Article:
Lowering income taxes disproportionately benefits higher earners. Cutting the income tax rate again might free up money that boosts employment at Bluegrass restaurants or buys deluxe vacations, but it won’t do much, if anything, for the small towns and rural counties that are most desperate for jobs.
Housing construction and repair, on the other hand, would bring work to places — urban and rural — where jobs are needed most. Investing in housing would boost local economies in communities that were struggling to survive, even before unprecedented floods and tornadoes walloped them.
The Kentucky coalition’s proposal, endorsed by more than two dozen organizations, is designed not to duplicate funding from the federal government or other sources, but to fill funding gaps, while providing much-needed flexibility to respond to local needs.
Kentucky’s legislature, like others in the South, traditionally has not made direct appropriations for affordable housing, but changing circumstances now demand it, says Adrienne Bush, executive director of the Homeless and Housing Coalition of Kentucky.
“Yes, the state does have a role,” she told me.
Her advice to lawmakers: “Look at your constituents. The housing market is leaving them behind. That was before the disaster.”
Here’s what the coalition is proposing:
- In addition to $150 million this year, another $150 million next year to establish an Affordable Housing Emergency Action Recovery Trust Fund, dubbed AHEART. The fund would hasten repair or replacement of thousands of flood-damaged homes while creating “an infrastructure to respond to the next climate disaster,” said Bush.
- Next year, when the legislature adopts a new state budget, Kentucky’s existing Affordable Housing Trust Fund overseen by the Kentucky Housing Corp. would get about $115 million. The existing trust fund helps pay for home repairs and gap financing for nonprofit developers. The coalition proposes using $70 million in new money to rehabilitate vacant and abandoned houses to make them livable.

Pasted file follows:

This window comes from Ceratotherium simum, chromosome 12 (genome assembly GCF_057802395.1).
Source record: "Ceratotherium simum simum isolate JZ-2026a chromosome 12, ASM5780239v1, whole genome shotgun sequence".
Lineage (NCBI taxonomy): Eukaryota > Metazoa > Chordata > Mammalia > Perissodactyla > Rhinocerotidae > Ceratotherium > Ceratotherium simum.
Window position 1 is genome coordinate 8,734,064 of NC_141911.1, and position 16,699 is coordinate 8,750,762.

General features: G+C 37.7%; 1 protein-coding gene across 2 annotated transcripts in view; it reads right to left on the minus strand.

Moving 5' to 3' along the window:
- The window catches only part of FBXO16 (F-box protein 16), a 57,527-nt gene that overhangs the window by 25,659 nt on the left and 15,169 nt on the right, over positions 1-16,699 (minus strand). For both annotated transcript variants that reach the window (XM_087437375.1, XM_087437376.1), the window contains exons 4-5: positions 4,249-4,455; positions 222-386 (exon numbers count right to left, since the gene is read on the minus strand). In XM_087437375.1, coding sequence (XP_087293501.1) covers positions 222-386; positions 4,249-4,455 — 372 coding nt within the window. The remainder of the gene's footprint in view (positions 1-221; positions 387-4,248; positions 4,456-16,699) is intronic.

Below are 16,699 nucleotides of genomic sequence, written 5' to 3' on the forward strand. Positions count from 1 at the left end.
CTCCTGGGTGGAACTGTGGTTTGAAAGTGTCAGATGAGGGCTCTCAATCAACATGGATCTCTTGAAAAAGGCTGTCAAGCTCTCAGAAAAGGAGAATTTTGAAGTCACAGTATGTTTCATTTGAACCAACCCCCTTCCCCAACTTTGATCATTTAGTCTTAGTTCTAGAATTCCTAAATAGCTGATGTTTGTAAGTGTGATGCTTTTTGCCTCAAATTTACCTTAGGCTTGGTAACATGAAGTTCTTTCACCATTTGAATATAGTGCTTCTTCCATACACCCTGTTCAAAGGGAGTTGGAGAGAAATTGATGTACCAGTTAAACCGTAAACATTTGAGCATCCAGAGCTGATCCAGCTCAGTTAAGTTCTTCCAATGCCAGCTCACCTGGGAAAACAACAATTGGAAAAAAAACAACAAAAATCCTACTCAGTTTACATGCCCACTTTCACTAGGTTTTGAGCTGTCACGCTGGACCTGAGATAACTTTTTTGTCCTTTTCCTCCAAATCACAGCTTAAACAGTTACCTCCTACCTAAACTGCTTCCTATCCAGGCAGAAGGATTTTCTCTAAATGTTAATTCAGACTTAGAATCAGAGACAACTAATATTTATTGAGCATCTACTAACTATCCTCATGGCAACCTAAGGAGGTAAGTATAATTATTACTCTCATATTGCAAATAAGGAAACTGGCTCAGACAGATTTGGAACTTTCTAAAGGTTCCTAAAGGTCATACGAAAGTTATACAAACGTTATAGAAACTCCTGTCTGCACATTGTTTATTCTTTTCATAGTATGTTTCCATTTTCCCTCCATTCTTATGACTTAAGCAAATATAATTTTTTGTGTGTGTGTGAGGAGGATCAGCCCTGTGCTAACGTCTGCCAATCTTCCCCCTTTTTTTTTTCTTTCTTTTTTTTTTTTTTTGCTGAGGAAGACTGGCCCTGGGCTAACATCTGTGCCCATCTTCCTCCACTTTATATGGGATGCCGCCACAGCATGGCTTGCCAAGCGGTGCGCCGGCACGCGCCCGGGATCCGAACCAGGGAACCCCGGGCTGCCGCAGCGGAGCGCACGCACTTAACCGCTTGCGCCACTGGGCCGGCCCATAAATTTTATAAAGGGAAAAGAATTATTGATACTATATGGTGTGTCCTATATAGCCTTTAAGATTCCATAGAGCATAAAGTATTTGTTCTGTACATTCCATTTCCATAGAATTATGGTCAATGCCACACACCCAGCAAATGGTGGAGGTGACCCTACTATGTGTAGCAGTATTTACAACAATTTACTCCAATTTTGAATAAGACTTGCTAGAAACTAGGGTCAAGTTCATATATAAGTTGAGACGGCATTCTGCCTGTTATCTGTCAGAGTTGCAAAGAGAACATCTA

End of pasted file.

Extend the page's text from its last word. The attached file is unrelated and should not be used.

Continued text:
- Finally, the coalition proposes doubling the deed transfer tax, paid each time a residential mortgage is recorded with a county clerk, from $6 to $12. That tax goes into the Affordable Housing Trust Fund and now generates $4 million to $6 million a year. With the proposed change it would generate $10 million to $12 million annually for affordable housing.
The legislature in a special session in August approved $213 million for flood relief but rejected Sen. Brandon Smith’s funding proposal for housing.
At the time, several powerful lawmakers said they would be willing to look at long-term housing during the regular session convening Tuesday. Here’s hoping they do. Not opening the budget in a non-budget year would be a lame excuse to again do nothing in response to Kentucky’s housing emergency.
This commentary has been updated to correct an earlier error in the amount of the state’s projected rainy day fund.
Our stories may be republished online or in print under Creative Commons license CC BY-NC-ND 4.0. We ask that you edit only for style or to shorten, provide proper attribution and link to our web site. Please see our republishing guidelines for use of photos and graphics.